Note: Where available, the PDF/Word icon below is provided to view the complete and fully formatted document
 Download Current HansardDownload Current Hansard   

Previous Fragment    Next Fragment
Monday, 11 May 1987
Page: 2895

Mr RUDDOCK —My question is to the Minister for Housing and Construction. I refer him to the figures released yesterday by the Real Estate Institute of Australia which show that average home loan repayments have increased by $281 per month under the Hawke Government. Does this massive increase in the cost of home ownership help to explain why rental vacancies have fallen to record lows in several capital cities, why housing rents have increased markedly faster than the consumer price index, why the number of home loans in arrears for more than four months has nearly doubled over the past year, and why public housing waiting lists have risen to record high levels? When can Australian families, currently suffering under the economic and taxation policies of this Government, expect some moderation in both the cost and availability of housing?

Mr WEST —The first thing to say is that I and the industry organisations-that is, the Housing Industry Association and the Australian Bankers Association-have some doubts about the figures in the survey released yesterday by the Real Estate Institute of Australia. I believe, and on this point I am supported by the Housing Industry Association, that the figures are highly exaggerated. What is more, the survey was conducted before the recent 30 March housing package was released. To be specific, the recent housing package pegged the old savings bank rate once again at 13 1/2 per cent. There are 900,000-odd savings bank loans involved in that. For those people currently paying 15 1/2 per cent-that is, those seeking new loans-we have increased the income limit for the first home owners scheme, which will assist about 26,000 families. Of course, that means that they will not be paying the full interest rate because it will be subsidised. They will also be assisted with a lump sum to help to meet the deposit gap. Furthermore, low start loans will continue to be available for those who require them. People will be able to seek a low start loan from, for example, the Commonwealth Bank or Westpac Banking Corporation with early repayments on a loan of $50,000 of $522 per month and $568 per month respectively instead of $676 per months at an interest rate of 15 1/2 per cent. That is a very substantial concession for which people can apply.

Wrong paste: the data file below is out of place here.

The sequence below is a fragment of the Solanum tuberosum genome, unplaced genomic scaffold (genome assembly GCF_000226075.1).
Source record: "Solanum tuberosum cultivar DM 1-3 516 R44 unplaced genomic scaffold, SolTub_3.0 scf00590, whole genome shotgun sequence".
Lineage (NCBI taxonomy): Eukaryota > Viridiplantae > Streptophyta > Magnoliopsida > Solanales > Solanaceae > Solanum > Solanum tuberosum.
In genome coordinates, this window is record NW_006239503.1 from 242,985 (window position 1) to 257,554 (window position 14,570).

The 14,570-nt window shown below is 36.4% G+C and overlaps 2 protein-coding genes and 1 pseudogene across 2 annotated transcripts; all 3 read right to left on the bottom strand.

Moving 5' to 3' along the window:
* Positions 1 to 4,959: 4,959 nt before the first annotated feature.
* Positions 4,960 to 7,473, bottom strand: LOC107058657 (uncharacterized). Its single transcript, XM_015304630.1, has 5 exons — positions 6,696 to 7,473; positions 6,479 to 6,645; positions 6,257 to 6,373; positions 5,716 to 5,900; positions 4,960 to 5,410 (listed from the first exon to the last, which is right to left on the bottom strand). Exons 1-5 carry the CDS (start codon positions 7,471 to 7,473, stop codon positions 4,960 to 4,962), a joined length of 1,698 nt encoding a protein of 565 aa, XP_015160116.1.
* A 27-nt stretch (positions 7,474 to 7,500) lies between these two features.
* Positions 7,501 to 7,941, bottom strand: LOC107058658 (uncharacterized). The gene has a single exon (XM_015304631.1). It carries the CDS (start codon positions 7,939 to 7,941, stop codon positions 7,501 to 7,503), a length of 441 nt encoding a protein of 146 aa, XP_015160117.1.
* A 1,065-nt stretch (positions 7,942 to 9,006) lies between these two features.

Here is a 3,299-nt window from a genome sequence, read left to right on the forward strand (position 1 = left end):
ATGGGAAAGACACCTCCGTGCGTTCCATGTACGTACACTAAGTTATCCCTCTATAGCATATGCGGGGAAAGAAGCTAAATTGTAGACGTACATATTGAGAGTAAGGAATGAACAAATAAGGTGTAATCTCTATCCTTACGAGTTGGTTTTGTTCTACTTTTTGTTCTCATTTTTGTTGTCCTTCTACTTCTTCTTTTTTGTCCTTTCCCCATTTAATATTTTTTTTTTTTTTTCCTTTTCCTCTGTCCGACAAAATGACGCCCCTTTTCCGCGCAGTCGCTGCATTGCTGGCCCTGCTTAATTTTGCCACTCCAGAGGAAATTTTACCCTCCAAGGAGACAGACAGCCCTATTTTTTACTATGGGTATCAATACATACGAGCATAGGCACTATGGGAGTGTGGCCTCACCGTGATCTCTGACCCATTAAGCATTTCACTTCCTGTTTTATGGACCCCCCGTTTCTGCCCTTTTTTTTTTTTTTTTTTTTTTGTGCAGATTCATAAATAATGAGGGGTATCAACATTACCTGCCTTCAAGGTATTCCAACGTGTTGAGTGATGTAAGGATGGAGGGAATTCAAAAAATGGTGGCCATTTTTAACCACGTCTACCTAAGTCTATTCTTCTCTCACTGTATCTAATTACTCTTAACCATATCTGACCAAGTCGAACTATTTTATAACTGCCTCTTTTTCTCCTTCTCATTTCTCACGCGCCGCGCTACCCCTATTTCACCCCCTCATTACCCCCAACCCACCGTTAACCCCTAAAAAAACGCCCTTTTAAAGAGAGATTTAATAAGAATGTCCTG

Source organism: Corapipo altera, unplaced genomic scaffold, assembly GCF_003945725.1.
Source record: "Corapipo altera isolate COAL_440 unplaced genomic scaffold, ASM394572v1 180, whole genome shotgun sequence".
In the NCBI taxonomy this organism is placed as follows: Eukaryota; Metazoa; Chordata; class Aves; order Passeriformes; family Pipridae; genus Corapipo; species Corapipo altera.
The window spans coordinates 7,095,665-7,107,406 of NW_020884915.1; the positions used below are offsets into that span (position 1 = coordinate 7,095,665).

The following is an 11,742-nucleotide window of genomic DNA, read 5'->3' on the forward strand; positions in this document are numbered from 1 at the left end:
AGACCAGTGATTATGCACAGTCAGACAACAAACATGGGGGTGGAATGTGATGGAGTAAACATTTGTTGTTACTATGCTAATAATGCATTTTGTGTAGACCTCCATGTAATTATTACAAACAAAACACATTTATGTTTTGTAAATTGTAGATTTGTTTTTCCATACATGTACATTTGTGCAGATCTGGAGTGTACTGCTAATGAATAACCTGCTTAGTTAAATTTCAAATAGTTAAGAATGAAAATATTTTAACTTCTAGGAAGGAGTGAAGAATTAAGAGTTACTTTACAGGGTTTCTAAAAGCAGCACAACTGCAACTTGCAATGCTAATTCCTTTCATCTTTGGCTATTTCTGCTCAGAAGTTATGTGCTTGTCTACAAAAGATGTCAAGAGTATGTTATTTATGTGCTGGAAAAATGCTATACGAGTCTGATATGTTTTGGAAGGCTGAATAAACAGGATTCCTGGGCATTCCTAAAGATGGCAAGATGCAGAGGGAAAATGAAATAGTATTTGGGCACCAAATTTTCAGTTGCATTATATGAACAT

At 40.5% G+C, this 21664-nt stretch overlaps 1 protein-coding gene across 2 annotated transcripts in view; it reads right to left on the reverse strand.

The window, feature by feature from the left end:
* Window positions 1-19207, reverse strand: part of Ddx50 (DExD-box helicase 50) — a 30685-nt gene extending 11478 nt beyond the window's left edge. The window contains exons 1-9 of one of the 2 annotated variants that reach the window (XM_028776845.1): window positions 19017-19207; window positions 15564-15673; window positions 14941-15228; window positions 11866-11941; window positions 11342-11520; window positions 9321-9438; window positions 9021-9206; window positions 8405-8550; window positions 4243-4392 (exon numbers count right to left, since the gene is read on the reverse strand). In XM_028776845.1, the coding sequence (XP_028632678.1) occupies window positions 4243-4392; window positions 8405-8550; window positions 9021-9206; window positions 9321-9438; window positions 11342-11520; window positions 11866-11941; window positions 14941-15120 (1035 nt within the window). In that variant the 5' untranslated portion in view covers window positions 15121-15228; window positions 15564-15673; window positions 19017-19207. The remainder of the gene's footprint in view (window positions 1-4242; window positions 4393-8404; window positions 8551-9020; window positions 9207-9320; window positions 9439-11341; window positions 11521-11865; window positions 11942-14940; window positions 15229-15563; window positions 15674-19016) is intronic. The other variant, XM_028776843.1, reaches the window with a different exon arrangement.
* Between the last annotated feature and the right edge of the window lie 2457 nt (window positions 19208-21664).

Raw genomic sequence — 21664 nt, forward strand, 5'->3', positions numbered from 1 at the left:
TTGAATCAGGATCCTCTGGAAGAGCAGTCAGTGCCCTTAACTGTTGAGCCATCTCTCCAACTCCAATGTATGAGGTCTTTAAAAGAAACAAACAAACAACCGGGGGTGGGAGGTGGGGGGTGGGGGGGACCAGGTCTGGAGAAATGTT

As far as interest rates are concerned, it is well known that the May economic statement will be outlined by the Treasurer on Wednesday. When one adds that statement's contribution to the already tight fiscal policy that this Government is implementing, takes into account recent downward trends in the current account deficit, and the fact that, as the Prime Minister mentioned today, short term interest rates, as exemplified by bank bill rates, are now down to 14.6 per cent, one will see after Wednesday that that downward trend in interest rates will continue and in due course will be reflected by a downward trend in housing interest rates.

Before I conclude my answer, let me point out that the question of the honourable member opposite referred to the state of play with regard to public housing waiting lists. As the Prime Minister said today, we have directed record sums into public housing expenditure and the States have matched those funds to a certain extent. As a result of that, we have been able to more than double the number of acquisitions of rental stock per year. The Opposition, while complaining about numbers on public housing waiting lists, at the same time advocates the abolition of all Federal funds for public housing. I have said before that the Opposition will be guilty of the most extreme hypocrisy and contradiction if it complains about the numbers on the waiting lists while at the same time advocating the abolition of public housing funding by this Government.

Mr Ruddock —Madam Speaker, I take a point of order. Under the appropriate standing order, I ask the Minister to table the documents from which he was reading.

Madam SPEAKER —Was the Minister reading from a private, confidential document?

Mr WEST —I was reading from a private document and quoting from my own personal notes.